MaxGlobetrotter’s Favourites – Portugal, Suriname and Uruguay
Publishing lists seems to be the craze right now, and indeed the new owner of The Great Canadian Travel Company, the redoubtable Ian Kalinowsky, has asked me to pen my top destinations for 2016”; Portugal, Suriname and Uruguay top the list, but are by no means exclusive!
However, for now I am going simply to answer one of the most common questions that I am posed, “Which is your favourite place in the world?”.
It is not a simple question, and there really are no straightforward answers, and so I am picking, in no particular order, am posting them on a daily basis on my new Facebook page, a page that I would strongly urge you to visit and “like”!! I am also marching blindly into the world of Twitter, and taking this most peculiar communication more seriously; I don’t quite get it yet, but am advised that with perseverance, its logic structure and will become apparent.
We shall see.
In the meantime, however, I have given a great deal of thought to my favourite destinations, and felt the need to lead the pack with Portugal, and more specifically, Alentejo, the slice of the country that lies from Lisbon south to, but not including the Algarve, and inland to the Spanish border.
It is a land that holds many, many memories. I was introduced to travel when I was young, and from the time that I was seven-years old my parents rented an apartment for the month of August. I learned Portuguese, although my accent and vocabulary was limited to the in-shore fishermen with whom I passed many happy days gutting fish. My particular linguistic skills, of which I was
inordinately proud, had shortcomings that only became apparent at a Christmas gathering of my (then) girlfriend’s family; they were senior Portuguese diplomats, and surprised to hear the frothy vernacular of the sea in their rather particular salons.
I have continued to travel to Portugal, and love this special area of coastline, the Costa Azul, the plains of Alentejo, the plaintiff sounds of Fado music from its heart in Lisbon. The region has been good to me, and I am sure that I will continue to visit for as long as I am able.
My second choice is Suriname. I have been fortunate to visit four times in the past couple of years and each time gain a deeper admiration for the people of this fine country. For visitors, Suriname offers the frisson of excitement that travelling to “new “destinations brings; it has exquisite bird life, and the expanse of the Amazon rain forest can only make Costa Rica weep.
There are jungle lodges (fly-in only) that offer the flora and fauna of the jungle on an “up close and personal” basis, and there are any number of simple resorts along the Suriname River. There are communities whose lifestyles have changed little in the three hundred years since their ancestors ran from slavery and founded the Maroon villages, and there welcome is genuine and open. For those who love to fish, the rivers are full of fine sport, and for those whose outdoor pursuits are more gentle, the butterflies that dart into and out of the canopy in true visions of colour.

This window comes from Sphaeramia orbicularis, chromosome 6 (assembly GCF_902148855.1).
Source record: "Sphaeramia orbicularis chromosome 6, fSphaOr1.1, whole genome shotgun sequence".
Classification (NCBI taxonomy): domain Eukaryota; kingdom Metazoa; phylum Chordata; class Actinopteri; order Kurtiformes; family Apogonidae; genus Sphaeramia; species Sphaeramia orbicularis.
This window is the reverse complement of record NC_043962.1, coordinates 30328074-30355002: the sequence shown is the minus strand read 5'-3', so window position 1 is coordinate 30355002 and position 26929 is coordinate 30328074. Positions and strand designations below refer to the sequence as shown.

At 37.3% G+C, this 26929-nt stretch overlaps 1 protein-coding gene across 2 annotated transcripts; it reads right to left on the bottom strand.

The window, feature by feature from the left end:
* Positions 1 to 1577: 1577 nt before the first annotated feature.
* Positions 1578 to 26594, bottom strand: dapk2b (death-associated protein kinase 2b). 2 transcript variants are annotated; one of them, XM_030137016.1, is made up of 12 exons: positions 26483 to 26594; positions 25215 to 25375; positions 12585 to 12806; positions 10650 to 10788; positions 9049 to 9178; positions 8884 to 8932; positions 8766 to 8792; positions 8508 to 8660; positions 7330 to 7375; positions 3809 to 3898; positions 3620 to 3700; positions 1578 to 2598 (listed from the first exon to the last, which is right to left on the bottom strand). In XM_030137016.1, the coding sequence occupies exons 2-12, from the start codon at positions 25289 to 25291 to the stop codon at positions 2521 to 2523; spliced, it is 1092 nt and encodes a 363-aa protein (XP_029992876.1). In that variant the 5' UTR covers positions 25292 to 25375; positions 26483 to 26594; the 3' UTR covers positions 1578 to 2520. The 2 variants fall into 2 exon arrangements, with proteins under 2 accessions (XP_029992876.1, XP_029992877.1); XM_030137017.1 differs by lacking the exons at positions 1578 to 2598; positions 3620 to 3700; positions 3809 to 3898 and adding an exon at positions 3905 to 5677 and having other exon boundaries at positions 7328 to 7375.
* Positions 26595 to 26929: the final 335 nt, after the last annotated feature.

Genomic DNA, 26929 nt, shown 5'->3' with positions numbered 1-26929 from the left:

And then there is the capital, Paramaribo; built apparently from the leftover bits of Amsterdam in the mid nineteenth century, it houses wonderful period houses, fine public buildings, and then tumbles into the contemporary suburbs of any growing city. Nationalities and religions coincide with mosques adjacent to synagogues and all celebrating each other’s’ High Days and holidays. The river is magnificent, as are all of the massive waterways of The Guyanas, and to sit in the evening at the marvellous Baka Foto restaurant lying within the walls of Fort Zeelandia, built in the 1650s by the Dutch.
What a fine country Suriname is!
And so is Uruguay; not a hot destination among travellers to South America, it is really a very fine place to visit. I have been there several times, and love the balance between the cosmopolitan nature of Punta del Este, one of the world’s preeminent beach destinations, and the rather rakish nature of Montevideo; the steamy colonial towns of the western regions and the frontier nature of the inland communities of Trienta e Tres and Tacuarembo are dusty, unvisited and quite delightful.
It is also the home of Corned Beef, that disgraceful staple of English school food in the 1960s, and the massive and now fortunately dilapidated factory at Fray Bentos is a testament to just how much of the stuff was made. The office, closed in the late 1970s remains as it was on that final day, looks for all the world like a relic of the Victorian era, it is hard to imagine it at work only forty years ago.
There are delightful ranches, horse riding tours, music, street markets, wine and fine food; there are good roads, a sixteenth century town, the massive Rio de la Plata, and for any travellers venturing south to Argentina, I would urge a few days in Uruguay be added to the journey. It is a terrific place, and will not disappoint.
And so these are the first three; seven more to come, and frankly I have yet to determine just who will make the list. There are destinations that I visited decades ago whose charms and idiosyncrasies have stayed with me, and there are countries that I have visited only in the past year or two that have enchanted me.